Subject: I have found a CD that I think you would enjoy
Mississippi String Bands 1
Genres: Country, Folk, Pop, Classical
You may have never heard of William Narmour, the Ray Brothers, or Floyd Ming, but after listening to this collection of late-1920s Mississippi fiddle bands, you'll never be able to forget them. Individualistic, bluesy, acc... more »
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You may have never heard of William Narmour, the Ray Brothers, or Floyd Ming, but after listening to this collection of late-1920s Mississippi fiddle bands, you'll never be able to forget them. Individualistic, bluesy, accomplished, archaic, haunting--these are words that usually bring to mind blues musicians from that state, like Skip James or Charlie Patton. Their white contemporaries are here, playing dance music originally performed for parties and the occasional fiddle contest. It's a miracle some of this obscure music ever got recorded and preserved in the first place, and a fortunate event for humanity. Twenty-three years after this material first appeared on LP, it's been completely remastered by Richard Nevins and the result is no less than astonishing. You will never be able to hear these rare masterpieces with more clarity and presence. The accompanying booklet includes priceless photos and interesting background information; even the cover design is much improved. This is clearly a labor of love by folks who know what they're doing. And, as a bonus, six new tracks have been added, including "Saddle Up the Grey" by the Carter Brothers and Son--one of the most exciting and exuberant performances ever committed to shellac. --Terry Zwigoff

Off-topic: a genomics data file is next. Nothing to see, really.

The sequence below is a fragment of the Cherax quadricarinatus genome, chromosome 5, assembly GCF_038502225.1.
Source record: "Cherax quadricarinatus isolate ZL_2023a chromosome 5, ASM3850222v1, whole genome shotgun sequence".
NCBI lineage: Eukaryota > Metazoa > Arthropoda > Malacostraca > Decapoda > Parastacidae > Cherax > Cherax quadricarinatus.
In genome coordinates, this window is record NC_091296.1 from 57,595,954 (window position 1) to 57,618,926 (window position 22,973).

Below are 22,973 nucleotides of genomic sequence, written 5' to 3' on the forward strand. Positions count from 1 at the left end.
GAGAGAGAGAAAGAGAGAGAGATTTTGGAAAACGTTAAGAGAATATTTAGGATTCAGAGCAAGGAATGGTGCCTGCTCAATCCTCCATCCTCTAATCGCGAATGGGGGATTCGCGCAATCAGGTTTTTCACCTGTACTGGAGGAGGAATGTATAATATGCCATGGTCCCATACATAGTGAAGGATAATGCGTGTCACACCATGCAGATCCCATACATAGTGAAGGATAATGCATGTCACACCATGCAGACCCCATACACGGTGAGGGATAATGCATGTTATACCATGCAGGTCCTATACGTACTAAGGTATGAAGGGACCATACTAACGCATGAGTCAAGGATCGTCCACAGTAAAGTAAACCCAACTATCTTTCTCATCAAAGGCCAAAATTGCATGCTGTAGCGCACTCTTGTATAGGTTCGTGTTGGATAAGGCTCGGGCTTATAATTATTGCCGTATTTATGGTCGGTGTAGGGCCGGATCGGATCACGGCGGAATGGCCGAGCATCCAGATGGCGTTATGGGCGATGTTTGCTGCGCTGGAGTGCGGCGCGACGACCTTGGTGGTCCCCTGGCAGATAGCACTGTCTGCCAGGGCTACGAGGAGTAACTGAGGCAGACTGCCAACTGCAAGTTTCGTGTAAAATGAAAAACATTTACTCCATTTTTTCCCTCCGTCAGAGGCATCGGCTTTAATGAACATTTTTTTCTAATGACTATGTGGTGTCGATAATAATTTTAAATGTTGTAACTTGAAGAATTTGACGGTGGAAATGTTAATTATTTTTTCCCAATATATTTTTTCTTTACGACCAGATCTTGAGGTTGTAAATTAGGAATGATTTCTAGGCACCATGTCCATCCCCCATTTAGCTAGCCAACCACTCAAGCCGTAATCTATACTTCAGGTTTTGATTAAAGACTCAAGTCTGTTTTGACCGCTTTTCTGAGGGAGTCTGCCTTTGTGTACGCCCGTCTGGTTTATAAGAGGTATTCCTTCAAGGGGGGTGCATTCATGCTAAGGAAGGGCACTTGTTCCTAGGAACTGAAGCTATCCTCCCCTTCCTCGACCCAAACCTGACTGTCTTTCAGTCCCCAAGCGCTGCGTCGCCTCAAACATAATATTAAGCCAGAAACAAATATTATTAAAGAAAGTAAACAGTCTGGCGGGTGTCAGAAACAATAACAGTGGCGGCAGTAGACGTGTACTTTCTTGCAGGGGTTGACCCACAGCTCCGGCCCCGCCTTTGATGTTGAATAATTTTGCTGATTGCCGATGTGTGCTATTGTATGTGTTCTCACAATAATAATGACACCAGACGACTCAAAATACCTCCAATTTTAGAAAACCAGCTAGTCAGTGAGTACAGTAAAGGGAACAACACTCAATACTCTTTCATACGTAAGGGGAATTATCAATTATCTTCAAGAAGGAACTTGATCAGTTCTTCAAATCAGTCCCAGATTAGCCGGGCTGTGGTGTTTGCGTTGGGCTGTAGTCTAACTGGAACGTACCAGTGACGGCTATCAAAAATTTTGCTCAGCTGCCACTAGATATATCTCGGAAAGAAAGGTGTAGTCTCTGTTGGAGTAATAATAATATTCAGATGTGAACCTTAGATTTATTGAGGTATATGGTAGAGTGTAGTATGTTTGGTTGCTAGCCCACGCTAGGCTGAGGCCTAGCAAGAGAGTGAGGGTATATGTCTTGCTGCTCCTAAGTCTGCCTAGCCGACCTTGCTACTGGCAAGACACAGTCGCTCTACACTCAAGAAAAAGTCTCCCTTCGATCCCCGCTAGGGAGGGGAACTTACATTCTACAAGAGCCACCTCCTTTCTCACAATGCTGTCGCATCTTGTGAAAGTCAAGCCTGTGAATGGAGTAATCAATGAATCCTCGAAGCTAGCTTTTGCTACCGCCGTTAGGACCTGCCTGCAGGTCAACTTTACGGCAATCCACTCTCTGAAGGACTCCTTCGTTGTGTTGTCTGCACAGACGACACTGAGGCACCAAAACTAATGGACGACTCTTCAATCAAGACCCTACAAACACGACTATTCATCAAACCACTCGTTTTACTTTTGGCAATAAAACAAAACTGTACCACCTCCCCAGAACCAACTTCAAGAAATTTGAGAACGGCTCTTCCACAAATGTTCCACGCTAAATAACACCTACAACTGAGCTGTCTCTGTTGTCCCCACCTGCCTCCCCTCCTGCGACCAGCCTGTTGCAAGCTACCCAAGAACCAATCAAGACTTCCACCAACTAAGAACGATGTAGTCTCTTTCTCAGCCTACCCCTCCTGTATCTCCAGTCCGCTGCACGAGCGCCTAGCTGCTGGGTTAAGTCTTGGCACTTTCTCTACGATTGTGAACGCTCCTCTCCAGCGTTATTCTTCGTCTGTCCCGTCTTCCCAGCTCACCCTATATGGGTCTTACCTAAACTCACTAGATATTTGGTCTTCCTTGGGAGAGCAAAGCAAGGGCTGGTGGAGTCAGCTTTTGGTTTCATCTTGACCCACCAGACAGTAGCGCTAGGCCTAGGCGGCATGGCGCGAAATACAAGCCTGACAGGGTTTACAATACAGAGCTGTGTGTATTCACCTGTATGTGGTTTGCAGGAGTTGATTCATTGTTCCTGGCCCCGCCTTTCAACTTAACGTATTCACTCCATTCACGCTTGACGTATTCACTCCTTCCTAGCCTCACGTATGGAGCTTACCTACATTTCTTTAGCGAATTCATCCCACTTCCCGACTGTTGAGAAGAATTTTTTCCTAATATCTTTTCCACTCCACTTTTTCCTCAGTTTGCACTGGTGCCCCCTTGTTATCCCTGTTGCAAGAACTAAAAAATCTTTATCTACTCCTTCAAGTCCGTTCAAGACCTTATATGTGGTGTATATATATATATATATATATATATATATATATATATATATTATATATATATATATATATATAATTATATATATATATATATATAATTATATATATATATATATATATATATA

Want to smile?
(5 out of 5 stars)
"This is definitely THE source for a smile on your face and a spring in your step. The sounds of the crackling recordings transcend you into another time, a more innocent time, when people gathered together and had a "barn dance." I especially loved "Mississippi Breakdown," the first track on the CD. The fiddling is snappy and unbelievably clear. I also enjoyed hearing "Indian War Whoop." That particular song is on the "O Brother! Where Art Thou" soundtrack (redone of course.) If you are looking for a wonderful adddition to your great fiddle music collection, this is a MUST HAVE!"